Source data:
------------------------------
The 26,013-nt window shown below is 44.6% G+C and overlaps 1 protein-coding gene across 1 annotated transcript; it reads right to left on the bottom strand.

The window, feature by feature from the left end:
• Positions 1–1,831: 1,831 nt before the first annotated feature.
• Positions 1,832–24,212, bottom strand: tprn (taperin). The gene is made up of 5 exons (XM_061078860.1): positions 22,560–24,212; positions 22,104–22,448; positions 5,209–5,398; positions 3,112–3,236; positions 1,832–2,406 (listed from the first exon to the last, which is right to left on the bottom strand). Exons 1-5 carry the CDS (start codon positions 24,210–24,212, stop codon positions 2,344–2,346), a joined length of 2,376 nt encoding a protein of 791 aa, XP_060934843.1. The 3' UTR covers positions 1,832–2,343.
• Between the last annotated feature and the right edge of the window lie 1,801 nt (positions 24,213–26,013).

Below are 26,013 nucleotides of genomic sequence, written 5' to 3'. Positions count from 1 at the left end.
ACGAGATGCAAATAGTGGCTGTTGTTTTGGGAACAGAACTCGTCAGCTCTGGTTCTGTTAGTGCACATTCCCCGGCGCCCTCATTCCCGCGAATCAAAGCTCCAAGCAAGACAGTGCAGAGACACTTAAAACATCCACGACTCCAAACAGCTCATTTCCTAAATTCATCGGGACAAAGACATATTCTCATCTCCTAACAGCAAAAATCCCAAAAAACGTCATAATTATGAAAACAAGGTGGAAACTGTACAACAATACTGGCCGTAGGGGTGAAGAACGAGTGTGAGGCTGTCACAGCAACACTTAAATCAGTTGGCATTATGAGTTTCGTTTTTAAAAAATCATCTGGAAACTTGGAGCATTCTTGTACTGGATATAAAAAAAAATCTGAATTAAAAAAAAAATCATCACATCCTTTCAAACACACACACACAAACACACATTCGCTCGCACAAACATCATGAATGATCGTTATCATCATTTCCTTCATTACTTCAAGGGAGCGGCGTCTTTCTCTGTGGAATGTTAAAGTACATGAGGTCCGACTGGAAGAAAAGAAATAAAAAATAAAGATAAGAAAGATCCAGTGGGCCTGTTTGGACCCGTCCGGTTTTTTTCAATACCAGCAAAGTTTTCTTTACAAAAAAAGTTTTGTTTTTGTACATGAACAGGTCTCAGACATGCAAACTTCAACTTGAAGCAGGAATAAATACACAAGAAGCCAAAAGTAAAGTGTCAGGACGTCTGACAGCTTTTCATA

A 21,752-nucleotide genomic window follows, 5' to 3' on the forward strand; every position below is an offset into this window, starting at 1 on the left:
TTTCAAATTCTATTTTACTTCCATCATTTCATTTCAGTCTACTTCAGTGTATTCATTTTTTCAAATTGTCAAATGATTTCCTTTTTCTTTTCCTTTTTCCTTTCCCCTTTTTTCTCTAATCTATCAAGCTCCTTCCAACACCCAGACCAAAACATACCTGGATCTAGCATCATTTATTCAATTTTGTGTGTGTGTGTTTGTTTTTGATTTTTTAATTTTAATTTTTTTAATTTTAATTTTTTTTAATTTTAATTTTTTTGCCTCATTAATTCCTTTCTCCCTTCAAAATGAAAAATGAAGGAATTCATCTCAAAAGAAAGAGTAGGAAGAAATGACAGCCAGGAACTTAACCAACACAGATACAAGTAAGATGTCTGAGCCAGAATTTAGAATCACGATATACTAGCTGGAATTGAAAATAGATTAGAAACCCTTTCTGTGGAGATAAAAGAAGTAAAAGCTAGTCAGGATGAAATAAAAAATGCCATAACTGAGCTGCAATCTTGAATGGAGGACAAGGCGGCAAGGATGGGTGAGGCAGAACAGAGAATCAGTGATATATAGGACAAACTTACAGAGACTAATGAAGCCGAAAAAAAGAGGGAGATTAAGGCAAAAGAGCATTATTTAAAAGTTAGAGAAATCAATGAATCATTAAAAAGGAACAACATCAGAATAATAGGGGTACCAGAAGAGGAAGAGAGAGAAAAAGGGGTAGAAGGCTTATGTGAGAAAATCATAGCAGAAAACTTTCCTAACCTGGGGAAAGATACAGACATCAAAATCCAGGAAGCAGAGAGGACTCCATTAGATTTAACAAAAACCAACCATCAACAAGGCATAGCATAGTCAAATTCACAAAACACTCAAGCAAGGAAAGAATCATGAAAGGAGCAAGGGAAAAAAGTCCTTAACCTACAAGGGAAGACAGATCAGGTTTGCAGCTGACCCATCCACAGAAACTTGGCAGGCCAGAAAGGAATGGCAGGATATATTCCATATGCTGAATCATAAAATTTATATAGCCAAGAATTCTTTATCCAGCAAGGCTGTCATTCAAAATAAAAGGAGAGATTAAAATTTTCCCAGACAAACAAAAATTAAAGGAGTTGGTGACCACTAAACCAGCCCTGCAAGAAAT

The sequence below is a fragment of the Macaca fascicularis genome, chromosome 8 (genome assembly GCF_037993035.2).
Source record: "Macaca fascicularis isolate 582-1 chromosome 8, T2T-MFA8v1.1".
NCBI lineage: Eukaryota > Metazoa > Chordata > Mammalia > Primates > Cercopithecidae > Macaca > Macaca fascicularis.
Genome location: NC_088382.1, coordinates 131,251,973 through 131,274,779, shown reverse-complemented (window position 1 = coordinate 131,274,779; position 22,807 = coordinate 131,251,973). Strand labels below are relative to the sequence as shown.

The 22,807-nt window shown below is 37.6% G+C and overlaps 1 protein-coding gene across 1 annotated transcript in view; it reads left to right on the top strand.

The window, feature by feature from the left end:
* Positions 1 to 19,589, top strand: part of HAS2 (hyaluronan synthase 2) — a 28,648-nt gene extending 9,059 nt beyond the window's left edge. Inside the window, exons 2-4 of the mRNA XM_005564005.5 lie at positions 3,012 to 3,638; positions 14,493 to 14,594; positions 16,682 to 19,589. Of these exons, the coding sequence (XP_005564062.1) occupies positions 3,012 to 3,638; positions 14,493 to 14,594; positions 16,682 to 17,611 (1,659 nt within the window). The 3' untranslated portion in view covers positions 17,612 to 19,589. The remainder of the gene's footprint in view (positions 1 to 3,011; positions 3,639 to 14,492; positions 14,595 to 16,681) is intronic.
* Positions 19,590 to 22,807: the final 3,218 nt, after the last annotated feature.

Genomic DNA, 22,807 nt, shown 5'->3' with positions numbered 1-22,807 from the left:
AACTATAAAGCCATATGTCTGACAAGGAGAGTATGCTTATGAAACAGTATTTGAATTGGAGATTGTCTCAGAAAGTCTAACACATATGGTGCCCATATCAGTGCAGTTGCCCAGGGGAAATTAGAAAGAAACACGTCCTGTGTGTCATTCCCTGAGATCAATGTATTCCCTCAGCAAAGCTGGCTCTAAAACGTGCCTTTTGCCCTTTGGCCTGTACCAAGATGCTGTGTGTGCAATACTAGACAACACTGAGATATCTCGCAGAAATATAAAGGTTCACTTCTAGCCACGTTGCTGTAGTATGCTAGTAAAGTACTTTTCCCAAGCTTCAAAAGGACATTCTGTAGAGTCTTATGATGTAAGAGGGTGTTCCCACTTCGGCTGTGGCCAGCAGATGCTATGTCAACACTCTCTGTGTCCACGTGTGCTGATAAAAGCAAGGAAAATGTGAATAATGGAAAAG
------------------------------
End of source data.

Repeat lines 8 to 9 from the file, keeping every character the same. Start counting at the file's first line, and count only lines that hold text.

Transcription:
A 21,752-nucleotide genomic window follows, 5' to 3' on the forward strand; every position below is an offset into this window, starting at 1 on the left:
TTTCAAATTCTATTTTACTTCCATCATTTCATTTCAGTCTACTTCAGTGTATTCATTTTTTCAAATTGTCAAATGATTTCCTTTTTCTTTTCCTTTTTCCTTTCCCCTTTTTTCTCTAATCTATCAAGCTCCTTCCAACACCCAGACCAAAACATACCTGGATCTAGCATCATTTATTCAATTTTGTGTGTGTGTGTTTGTTTTTGATTTTTTAATTTTAATTTTTTTAATTTTAATTTTTTTTAATTTTAATTTTTTTGCCTCATTAATTCCTTTCTCCCTTCAAAATGAAAAATGAAGGAATTCATCTCAAAAGAAAGAGTAGGAAGAAATGACAGCCAGGAACTTAACCAACACAGATACAAGTAAGATGTCTGAGCCAGAATTTAGAATCACGATATACTAGCTGGAATTGAAAATAGATTAGAAACCCTTTCTGTGGAGATAAAAGAAGTAAAAGCTAGTCAGGATGAAATAAAAAATGCCATAACTGAGCTGCAATCTTGAATGGAGGACAAGGCGGCAAGGATGGGTGAGGCAGAACAGAGAATCAGTGATATATAGGACAAACTTACAGAGACTAATGAAGCCGAAAAAAAGAGGGAGATTAAGGCAAAAGAGCATTATTTAAAAGTTAGAGAAATCAATGAATCATTAAAAAGGAACAACATCAGAATAATAGGGGTACCAGAAGAGGAAGAGAGAGAAAAAGGGGTAGAAGGCTTATGTGAGAAAATCATAGCAGAAAACTTTCCTAACCTGGGGAAAGATACAGACATCAAAATCCAGGAAGCAGAGAGGACTCCATTAGATTTAACAAAAACCAACCATCAACAAGGCATAGCATAGTCAAATTCACAAAACACTCAAGCAAGGAAAGAATCATGAAAGGAGCAAGGGAAAAAAGTCCTTAACCTACAAGGGAAGACAGATCAGGTTTGCAGCTGACCCATCCACAGAAACTTGGCAGGCCAGAAAGGAATGGCAGGATATATTCCATATGCTGAATCATAAAATTTATATAGCCAAGAATTCTTTATCCAGCAAGGCTGTCATTCAAAATAAAAGGAGAGATTAAAATTTTCCCAGACAAACAAAAATTAAAGGAGTTGGTGACCACTAAACCAGCCCTGCAAGAAAT